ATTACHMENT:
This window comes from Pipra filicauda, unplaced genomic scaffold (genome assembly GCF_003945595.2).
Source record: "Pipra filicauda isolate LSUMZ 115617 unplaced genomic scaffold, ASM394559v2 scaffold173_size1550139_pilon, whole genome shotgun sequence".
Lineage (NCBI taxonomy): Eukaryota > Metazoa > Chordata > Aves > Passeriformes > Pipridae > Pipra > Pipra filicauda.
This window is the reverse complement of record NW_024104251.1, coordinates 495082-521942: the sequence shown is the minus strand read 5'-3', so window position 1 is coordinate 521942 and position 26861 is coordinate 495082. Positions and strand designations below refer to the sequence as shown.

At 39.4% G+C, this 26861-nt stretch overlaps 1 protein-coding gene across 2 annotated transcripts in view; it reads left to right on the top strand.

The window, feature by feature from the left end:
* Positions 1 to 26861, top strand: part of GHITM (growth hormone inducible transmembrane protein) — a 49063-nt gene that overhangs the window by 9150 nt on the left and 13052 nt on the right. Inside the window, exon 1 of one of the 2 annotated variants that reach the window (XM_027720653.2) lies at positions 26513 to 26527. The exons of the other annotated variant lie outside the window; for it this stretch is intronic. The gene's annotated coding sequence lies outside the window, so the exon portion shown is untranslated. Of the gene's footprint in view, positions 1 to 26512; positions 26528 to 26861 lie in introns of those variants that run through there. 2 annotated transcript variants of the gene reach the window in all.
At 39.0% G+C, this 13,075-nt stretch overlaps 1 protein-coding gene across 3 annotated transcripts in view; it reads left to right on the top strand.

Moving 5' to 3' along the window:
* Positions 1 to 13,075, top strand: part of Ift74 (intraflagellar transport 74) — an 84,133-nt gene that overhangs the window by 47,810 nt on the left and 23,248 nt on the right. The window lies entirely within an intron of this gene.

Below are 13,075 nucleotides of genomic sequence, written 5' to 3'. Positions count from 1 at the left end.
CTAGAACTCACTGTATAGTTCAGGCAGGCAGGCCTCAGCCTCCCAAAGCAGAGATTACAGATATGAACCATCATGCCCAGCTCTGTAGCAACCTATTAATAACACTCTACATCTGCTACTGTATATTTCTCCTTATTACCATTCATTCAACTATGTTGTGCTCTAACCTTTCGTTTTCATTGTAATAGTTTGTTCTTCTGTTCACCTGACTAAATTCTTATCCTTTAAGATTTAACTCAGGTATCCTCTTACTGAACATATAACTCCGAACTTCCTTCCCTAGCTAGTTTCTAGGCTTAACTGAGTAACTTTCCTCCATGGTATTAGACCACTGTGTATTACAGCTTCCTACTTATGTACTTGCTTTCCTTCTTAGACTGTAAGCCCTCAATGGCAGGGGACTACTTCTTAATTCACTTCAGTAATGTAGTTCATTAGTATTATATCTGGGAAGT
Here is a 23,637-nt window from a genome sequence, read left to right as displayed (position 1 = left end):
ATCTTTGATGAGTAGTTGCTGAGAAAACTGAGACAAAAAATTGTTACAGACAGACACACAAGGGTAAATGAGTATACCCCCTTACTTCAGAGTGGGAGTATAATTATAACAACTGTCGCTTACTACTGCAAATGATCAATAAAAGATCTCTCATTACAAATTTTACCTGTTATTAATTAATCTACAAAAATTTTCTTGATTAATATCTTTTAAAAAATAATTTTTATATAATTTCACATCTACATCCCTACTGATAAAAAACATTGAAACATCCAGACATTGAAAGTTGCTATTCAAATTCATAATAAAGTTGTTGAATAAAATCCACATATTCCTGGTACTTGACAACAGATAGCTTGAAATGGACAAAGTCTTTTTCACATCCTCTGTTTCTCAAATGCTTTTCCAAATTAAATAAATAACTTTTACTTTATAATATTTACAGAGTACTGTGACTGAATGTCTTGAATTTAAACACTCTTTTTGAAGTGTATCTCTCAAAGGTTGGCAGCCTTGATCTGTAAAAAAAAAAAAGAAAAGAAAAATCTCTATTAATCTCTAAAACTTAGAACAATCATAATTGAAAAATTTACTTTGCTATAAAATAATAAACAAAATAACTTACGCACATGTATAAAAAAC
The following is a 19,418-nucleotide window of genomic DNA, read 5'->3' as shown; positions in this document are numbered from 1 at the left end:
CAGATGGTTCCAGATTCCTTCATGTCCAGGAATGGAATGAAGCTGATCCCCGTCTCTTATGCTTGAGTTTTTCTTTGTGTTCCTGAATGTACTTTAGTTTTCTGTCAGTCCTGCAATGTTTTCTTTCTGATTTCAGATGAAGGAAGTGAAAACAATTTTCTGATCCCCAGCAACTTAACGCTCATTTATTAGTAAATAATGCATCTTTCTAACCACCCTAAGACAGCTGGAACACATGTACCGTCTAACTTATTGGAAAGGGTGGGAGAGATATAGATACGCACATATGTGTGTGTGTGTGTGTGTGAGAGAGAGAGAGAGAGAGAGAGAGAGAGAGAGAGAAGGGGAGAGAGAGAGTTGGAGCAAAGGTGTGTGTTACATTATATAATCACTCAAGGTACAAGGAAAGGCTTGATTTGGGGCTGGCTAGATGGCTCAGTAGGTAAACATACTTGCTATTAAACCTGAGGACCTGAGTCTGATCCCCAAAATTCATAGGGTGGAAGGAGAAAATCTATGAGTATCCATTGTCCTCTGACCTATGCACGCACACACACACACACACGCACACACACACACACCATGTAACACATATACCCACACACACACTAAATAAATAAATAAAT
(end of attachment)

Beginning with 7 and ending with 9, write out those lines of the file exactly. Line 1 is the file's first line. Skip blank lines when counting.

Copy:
* Positions 1 to 26861, top strand: part of GHITM (growth hormone inducible transmembrane protein) — a 49063-nt gene that overhangs the window by 9150 nt on the left and 13052 nt on the right. Inside the window, exon 1 of one of the 2 annotated variants that reach the window (XM_027720653.2) lies at positions 26513 to 26527. The exons of the other annotated variant lie outside the window; for it this stretch is intronic. The gene's annotated coding sequence lies outside the window, so the exon portion shown is untranslated. Of the gene's footprint in view, positions 1 to 26512; positions 26528 to 26861 lie in introns of those variants that run through there. 2 annotated transcript variants of the gene reach the window in all.
At 39.0% G+C, this 13,075-nt stretch overlaps 1 protein-coding gene across 3 annotated transcripts in view; it reads left to right on the top strand.

Moving 5' to 3' along the window: